How it's done video (Please wait ...)
This short video demonstrates the various stages involved with creating large, holow forms.
Several weeks work are represented in these few seconds.
Disclaimer: Please feel free to try this at home folks - just don't blame me if it goes horribly wrong!
Phil has been woodturning since 1989, drawn by the magic of revealing the inner qualities and grain hidden within each unique piece of timber, and has experimented with a considerable range of woods and shapes.
Quickly becoming impatient with the limits of a conventional lathe, designing and building his own lathe soon became the only way to accommodate the ambitious sections of tree that he wanted to turn. Working on this scale presents enormous challenges: designing and making his own tools, learning how to weld in the process, handling the weight and working with such massive sections of timber, and the difficulties of perfecting the smooth, simply flowing curves on such large pieces.
"Each piece is a carefully considered response to the yield and form of a particular tree - each varies in hardness, wetness and colour. Whether native timbers such as ripple sycamore, apple and yew, or exotic rich-red Australian Burr, the history of the tree itself and its imperfections, the texture of a knot, the patterns of disease, the way the tree has bent to accommodate the winds are all evident in the wood. Working on such a large scale, and with simple, natural forms, allows the inherent qualities of each piece to speak for itself. Each piece is totally unique.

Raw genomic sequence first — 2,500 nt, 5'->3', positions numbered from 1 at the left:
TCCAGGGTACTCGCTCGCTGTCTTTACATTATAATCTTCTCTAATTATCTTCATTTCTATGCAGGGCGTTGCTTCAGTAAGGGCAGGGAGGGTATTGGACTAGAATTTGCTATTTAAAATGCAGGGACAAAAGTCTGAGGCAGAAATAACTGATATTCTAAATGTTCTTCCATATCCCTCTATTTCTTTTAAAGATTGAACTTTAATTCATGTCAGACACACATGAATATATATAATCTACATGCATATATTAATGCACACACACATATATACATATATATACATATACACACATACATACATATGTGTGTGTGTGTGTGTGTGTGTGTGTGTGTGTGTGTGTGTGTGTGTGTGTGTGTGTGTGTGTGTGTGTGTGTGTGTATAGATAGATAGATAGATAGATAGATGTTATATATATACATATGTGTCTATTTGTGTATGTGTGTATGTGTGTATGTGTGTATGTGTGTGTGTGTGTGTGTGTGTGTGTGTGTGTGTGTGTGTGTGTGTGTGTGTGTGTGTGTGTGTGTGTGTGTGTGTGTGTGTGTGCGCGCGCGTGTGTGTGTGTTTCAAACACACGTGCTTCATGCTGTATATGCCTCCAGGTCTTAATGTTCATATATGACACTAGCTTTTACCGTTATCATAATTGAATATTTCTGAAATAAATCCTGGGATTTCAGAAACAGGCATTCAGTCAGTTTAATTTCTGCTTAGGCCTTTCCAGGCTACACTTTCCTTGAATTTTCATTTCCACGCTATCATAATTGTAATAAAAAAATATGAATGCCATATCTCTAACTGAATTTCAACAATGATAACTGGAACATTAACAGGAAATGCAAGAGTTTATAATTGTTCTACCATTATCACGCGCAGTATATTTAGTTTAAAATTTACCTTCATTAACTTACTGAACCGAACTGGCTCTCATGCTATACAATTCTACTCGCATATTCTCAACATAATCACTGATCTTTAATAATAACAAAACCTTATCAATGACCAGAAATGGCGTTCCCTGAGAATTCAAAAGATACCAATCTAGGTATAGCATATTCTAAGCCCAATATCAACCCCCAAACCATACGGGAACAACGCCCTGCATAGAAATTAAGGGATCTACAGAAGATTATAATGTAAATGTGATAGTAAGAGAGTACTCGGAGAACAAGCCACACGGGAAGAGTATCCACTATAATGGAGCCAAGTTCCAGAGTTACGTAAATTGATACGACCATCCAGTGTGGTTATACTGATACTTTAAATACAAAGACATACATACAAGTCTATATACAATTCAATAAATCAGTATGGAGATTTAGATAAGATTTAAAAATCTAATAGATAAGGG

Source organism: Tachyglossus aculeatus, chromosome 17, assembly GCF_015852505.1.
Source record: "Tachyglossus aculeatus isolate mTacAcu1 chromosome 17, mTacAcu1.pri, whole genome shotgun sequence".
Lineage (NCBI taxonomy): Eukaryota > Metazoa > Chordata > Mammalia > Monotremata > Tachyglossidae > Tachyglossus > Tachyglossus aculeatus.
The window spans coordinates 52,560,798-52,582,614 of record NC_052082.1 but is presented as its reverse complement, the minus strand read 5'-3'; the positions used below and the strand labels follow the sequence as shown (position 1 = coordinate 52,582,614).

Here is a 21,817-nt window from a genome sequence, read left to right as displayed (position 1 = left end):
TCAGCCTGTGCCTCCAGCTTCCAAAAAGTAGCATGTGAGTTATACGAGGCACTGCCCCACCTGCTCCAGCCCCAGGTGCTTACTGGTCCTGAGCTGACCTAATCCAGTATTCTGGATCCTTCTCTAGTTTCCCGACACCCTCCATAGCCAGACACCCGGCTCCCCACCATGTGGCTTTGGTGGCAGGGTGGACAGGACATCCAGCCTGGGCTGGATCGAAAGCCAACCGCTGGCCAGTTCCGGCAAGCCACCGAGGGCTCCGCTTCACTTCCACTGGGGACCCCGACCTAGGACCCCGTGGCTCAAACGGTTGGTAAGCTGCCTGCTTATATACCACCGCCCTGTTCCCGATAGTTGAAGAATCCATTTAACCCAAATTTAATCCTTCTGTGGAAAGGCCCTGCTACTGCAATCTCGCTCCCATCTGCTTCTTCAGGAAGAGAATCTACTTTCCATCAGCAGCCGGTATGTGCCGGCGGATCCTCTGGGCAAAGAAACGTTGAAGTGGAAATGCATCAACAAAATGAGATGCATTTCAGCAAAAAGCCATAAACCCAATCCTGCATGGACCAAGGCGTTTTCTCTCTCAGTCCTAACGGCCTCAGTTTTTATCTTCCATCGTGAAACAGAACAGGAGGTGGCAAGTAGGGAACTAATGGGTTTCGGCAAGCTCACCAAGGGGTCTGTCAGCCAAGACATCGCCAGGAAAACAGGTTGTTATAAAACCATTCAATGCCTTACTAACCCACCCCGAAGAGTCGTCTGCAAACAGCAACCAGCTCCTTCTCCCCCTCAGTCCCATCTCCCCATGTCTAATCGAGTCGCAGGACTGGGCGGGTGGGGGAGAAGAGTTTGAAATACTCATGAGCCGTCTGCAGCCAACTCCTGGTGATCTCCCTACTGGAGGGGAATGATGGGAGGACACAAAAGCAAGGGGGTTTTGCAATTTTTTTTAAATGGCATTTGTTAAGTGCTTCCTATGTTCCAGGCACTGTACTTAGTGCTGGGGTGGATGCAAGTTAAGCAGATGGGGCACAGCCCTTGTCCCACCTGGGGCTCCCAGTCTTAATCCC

Phil's work is exhibited in several Galleries in the Lake District and Yorkshire Dales, and some pieces in private collections in the UK & NZ
timber used is harvested from